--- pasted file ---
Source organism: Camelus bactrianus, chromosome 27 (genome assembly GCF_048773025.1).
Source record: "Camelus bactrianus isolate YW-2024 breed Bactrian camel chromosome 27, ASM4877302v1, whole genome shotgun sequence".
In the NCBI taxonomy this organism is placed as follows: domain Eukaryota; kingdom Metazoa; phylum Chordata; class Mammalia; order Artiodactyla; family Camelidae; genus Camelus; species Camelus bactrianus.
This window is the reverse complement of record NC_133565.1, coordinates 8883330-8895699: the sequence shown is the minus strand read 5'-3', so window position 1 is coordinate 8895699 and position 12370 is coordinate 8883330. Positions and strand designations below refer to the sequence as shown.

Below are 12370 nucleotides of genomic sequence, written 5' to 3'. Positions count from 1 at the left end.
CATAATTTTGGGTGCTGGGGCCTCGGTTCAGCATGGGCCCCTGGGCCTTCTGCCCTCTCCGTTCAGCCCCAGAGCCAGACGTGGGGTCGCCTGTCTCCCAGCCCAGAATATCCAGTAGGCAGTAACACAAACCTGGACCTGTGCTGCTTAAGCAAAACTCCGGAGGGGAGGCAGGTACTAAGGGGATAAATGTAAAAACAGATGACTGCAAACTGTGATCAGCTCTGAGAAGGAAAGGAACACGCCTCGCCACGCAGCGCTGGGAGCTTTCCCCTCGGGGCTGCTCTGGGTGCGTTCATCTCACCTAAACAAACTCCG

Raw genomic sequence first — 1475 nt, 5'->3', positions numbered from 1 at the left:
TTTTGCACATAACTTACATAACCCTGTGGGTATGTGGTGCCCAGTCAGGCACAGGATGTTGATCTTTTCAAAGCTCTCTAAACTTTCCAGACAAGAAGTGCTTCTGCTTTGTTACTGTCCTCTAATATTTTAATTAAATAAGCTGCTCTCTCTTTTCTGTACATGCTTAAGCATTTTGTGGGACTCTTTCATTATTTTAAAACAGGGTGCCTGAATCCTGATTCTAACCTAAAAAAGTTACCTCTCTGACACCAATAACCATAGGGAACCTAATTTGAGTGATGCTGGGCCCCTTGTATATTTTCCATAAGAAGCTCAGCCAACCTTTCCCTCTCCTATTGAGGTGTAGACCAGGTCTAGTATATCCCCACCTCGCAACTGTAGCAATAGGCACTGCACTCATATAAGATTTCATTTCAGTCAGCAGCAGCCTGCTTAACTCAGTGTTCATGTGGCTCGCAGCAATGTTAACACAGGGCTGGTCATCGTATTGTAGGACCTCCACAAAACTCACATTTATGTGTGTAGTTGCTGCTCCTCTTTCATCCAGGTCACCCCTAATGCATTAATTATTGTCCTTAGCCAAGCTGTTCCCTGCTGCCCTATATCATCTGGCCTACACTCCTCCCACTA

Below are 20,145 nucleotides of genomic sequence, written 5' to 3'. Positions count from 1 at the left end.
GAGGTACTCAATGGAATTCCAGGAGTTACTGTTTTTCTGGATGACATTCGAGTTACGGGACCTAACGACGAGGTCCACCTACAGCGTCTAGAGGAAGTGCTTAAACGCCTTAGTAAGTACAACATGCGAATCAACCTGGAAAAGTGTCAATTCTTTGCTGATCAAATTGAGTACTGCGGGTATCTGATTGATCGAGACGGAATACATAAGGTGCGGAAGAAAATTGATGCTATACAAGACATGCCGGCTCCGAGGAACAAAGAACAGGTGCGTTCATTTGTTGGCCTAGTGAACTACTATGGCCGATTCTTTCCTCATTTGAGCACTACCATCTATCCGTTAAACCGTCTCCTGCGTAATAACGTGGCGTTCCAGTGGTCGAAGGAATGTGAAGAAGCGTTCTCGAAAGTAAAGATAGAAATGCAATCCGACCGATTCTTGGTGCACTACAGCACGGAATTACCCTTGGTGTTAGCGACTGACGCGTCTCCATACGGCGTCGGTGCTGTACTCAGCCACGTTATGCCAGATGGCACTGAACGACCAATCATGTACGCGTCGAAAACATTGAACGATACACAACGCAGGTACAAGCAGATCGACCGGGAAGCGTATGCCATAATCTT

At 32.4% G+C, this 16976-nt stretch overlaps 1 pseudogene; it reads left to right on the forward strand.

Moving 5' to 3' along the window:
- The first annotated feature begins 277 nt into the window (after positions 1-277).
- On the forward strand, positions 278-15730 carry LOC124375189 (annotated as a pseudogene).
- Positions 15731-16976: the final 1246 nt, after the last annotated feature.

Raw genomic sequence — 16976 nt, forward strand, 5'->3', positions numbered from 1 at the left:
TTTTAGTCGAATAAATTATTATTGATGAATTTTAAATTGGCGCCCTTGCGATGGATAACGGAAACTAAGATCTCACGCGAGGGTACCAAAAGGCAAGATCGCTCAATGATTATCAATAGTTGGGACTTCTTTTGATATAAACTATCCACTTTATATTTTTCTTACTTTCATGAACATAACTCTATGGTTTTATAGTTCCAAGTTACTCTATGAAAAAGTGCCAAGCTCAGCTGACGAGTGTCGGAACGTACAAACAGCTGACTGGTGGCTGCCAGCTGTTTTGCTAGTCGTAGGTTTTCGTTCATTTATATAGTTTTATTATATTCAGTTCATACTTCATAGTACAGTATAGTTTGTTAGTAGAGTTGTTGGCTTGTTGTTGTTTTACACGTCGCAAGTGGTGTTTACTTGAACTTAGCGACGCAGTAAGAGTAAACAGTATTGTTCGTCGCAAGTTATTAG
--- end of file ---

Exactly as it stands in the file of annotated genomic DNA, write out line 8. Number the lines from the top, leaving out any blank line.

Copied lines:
TTTTGCACATAACTTACATAACCCTGTGGGTATGTGGTGCCCAGTCAGGCACAGGATGTTGATCTTTTCAAAGCTCTCTAAACTTTCCAGACAAGAAGTGCTTCTGCTTTGTTACTGTCCTCTAATATTTTAATTAAATAAGCTGCTCTCTCTTTTCTGTACATGCTTAAGCATTTTGTGGGACTCTTTCATTATTTTAAAACAGGGTGCCTGAATCCTGATTCTAACCTAAAAAAGTTACCTCTCTGACACCAATAACCATAGGGAACCTAATTTGAGTGATGCTGGGCCCCTTGTATATTTTCCATAAGAAGCTCAGCCAACCTTTCCCTCTCCTATTGAGGTGTAGACCAGGTCTAGTATATCCCCACCTCGCAACTGTAGCAATAGGCACTGCACTCATATAAGATTTCATTTCAGTCAGCAGCAGCCTGCTTAACTCAGTGTTCATGTGGCTCGCAGCAATGTTAACACAGGGCTGGTCATCGTATTGTAGGACCTCCACAAAACTCACATTTATGTGTGTAGTTGCTGCTCCTCTTTCATCCAGGTCACCCCTAATGCATTAATTATTGTCCTTAGCCAAGCTGTTCCCTGCTGCCCTATATCATCTGGCCTACACTCCTCCCACTA